Friday, December 4, 2009

Alexander Sokurov's THE SUN

(Although Alexander Sokurov's The Sun (2004) has made the rounds at a handful of North American film festivals, it is only now receiving a far overdue short run in NYC. It came out on DVD in the UK over three years ago and, by converting my hard earned dollars into expensive British pounds, I had the opportunity to see this film at that time. In preparation to review the film for In Review Online, I recently rewatched The Sun (about the exonerated Japanese Emperor Hirohito) coincidentally coinciding with the closing arguments in the trial of Kaing Guek Eav. Better known as Comrade Duch, he ran the Khmer Rouge's horrific Tuol Sleng prison where thousands died and thousands more were tortured. The specifics of Hirohito and Duch's cases are not comparable for many reasons, but I couldn't help thinking about Hirohito when I listened to Duch docile testimony before the court. Hirohito ambiguous complicity in the film will be felt more by some than by others, but is, without a doubt a looming cloud over the sublime The Sun.)

Few films can boast agile simplicity in the same breath as opulent complexity, but it is something Alexander Sokurov has a knack for and it comes to a full crescendo in his film The Sun. Sokurov, best known for his one shot wonder Russian Ark, draws an intimate portrait of controversial an eccentric Emperor Hirohito in the waning days of World War II. Emperor Hirohito (more accurately referred to as Emperor Showa) reigned longer than any other Japanese emperor and did so during what was arguably the most tumultuous time in Japanese history, with WWII right at the heart of it. His dubious involvement in decision-making before and during the War is still a matter that is hotly debated. The fact that the Hirohito emerges from the War relatively unscathed due to His Majesty the Emperor’s cunning adaptability is a trait that Sokurov seizes upon with ironic sympathy. Illusively caught between guilt and innocence, Emperor Hirohito’s complicity is a puzzle that not only troubled MacArthur and the Allies, but also continues to draw contention in almost every corner of the discussion today.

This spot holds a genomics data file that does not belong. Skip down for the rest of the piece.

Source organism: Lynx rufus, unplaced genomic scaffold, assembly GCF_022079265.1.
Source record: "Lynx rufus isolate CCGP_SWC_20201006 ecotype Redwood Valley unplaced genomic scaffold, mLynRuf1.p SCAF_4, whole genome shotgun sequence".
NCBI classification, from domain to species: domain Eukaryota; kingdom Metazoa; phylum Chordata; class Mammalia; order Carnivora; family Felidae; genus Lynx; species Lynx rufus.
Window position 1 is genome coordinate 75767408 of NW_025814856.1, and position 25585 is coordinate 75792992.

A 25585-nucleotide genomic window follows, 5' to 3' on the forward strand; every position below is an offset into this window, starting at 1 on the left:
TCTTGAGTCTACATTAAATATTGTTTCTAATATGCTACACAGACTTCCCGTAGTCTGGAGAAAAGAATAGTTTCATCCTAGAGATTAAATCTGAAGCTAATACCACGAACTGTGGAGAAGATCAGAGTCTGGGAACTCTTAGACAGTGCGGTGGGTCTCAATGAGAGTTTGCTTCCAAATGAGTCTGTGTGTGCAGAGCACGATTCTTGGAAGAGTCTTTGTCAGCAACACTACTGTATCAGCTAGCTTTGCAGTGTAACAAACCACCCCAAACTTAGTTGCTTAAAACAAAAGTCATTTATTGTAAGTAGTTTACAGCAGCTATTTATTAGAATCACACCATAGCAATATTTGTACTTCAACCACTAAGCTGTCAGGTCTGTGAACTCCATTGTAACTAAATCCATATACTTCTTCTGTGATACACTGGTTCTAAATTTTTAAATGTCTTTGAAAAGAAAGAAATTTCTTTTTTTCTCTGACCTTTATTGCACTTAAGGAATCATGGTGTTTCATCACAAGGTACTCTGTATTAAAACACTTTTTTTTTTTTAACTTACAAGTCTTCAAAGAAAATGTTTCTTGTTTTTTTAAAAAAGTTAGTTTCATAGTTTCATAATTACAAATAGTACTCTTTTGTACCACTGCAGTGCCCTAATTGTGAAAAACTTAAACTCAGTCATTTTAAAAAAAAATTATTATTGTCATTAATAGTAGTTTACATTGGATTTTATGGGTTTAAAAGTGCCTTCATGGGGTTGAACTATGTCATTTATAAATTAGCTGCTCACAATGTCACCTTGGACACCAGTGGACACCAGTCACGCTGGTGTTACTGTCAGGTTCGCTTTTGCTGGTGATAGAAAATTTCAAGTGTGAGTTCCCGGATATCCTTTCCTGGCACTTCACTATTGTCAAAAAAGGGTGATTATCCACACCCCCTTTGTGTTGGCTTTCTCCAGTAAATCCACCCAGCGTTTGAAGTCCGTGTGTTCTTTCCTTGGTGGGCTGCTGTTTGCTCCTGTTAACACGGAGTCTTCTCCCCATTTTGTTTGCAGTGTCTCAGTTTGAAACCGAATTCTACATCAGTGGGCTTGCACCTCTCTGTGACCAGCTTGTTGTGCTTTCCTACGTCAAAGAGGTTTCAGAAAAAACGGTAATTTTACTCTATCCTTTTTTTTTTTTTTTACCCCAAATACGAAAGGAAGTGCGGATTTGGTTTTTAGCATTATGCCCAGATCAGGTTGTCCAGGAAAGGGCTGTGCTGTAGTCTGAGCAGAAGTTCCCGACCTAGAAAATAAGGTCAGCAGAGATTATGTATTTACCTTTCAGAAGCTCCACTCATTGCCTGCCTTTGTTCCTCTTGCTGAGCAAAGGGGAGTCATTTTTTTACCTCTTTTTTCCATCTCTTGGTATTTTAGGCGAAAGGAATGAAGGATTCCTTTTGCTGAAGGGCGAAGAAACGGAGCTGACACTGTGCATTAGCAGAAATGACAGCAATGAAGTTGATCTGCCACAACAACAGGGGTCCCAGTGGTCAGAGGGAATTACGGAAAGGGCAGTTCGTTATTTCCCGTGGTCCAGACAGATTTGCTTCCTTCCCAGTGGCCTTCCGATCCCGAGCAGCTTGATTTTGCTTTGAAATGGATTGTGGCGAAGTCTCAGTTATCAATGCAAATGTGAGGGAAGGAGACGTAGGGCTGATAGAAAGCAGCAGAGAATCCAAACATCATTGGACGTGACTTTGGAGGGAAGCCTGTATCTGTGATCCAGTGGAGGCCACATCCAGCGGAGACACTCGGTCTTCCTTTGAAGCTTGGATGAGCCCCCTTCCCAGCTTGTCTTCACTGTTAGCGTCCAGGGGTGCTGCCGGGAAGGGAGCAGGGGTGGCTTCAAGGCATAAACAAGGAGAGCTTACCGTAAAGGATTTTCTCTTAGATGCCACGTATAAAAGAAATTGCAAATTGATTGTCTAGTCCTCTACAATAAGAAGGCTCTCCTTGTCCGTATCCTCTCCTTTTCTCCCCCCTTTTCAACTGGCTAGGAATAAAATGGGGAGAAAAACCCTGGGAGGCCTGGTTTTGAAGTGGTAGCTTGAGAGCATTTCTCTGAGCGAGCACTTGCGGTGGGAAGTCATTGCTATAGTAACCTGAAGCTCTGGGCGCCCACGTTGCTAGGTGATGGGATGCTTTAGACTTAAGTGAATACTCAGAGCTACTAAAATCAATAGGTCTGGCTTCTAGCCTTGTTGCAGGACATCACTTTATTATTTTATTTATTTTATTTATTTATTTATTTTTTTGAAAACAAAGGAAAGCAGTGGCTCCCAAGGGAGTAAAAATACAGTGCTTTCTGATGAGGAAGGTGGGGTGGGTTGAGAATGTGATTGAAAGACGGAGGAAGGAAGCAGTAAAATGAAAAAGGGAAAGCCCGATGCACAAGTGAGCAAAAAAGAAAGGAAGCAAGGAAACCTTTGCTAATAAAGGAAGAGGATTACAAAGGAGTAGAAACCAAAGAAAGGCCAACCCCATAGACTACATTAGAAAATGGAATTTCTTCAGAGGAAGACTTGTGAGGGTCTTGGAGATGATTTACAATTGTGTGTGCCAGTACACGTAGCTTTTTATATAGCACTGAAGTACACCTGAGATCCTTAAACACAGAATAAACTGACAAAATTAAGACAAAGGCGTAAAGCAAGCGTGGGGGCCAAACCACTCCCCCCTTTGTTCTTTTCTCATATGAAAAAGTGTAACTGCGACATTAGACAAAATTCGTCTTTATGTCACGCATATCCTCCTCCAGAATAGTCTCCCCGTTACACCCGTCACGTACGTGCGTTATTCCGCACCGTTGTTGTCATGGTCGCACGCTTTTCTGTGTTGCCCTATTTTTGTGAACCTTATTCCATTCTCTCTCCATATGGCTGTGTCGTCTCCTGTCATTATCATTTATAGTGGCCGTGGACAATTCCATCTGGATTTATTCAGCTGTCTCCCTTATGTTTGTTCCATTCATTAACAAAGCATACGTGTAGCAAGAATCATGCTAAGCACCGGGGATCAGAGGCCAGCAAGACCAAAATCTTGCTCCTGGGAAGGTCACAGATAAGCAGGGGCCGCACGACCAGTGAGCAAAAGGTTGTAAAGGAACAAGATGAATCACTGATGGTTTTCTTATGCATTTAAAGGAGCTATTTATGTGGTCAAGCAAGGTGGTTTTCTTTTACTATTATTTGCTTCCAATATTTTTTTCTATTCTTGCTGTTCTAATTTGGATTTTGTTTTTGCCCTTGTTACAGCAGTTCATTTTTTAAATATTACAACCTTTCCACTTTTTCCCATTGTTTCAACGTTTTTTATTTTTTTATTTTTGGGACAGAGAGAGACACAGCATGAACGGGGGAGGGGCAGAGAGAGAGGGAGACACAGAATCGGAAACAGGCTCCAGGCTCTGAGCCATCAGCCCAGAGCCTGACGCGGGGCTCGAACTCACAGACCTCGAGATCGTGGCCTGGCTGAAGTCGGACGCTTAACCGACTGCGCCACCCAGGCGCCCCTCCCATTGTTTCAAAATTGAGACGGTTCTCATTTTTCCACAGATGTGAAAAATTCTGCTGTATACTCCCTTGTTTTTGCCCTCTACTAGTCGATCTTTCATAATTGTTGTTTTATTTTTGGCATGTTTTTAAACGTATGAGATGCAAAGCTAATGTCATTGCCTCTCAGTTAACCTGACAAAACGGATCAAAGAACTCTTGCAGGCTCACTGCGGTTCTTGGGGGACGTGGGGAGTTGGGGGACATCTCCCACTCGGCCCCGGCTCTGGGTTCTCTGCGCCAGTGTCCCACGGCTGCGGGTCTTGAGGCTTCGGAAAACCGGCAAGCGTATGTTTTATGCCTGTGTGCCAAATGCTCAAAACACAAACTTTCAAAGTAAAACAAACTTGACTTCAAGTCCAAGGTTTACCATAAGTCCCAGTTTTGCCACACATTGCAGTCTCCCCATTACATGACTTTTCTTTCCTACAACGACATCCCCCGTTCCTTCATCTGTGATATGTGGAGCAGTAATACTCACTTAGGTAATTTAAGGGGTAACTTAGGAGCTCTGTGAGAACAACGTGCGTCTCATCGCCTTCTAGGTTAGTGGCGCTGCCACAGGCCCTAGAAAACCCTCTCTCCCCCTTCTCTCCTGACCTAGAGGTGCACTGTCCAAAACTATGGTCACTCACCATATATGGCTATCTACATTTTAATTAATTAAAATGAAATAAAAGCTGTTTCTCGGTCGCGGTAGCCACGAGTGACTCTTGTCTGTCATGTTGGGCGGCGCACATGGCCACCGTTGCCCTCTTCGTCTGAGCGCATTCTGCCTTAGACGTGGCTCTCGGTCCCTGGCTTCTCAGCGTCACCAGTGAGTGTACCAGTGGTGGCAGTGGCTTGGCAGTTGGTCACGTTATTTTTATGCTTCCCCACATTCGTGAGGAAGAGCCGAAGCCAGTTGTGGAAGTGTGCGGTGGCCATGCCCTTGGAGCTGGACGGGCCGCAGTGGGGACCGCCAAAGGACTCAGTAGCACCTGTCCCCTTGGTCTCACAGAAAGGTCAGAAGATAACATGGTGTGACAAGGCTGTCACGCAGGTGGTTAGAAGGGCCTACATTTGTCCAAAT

The third film in Sokurov’s trilogy 'on the corrupting effects of power' (Moloch on Hitler and Taurus on Lenin being the first and second), the film’s title alludes to the mythology that the Emperor is a descendant of Amaterasu, the Sun Goddess. Situated in those few days between the bombing of Hiroshima and Nagasaki and the eventual surrender speech by the Emperor, The Sun vividly portrays the pensive Emperor’s fall from grace within the peaceful eye of the storm. Equal parts speculation and documented fact, the film stays sequestered with the Emperor in his palace as he is given the luxury analyze defeat through fanciful means of botany and poetry. Over the 110-minute duration of the film, the steady hand that holds imperial tradition slowly falls away as the end of the War (and Hirohito’s circumstantial transformation from god to man) becomes nothing less than inevitable. After being ceremoniously served breakfast down in his bunker, the Emperor is presented with his leisurely daily schedule. In a response that is neither bitter nor anxious but tinged with sarcastic humor, Hirohito says, “And if the Americans should show up here, what will happen to the day’s schedule? Will you make some changes, or leave it as it is?” The servants shrink from his question. The Americans do show up, of course, and Hirohito’s schedule was changed in the course of Japanese history. In a series of meetings with General MacArthur that were instrumental in Hirohito’s exoneration, Hirohito approaches the task of defeat with the seriousness of an intellectual but a curiosity of a child.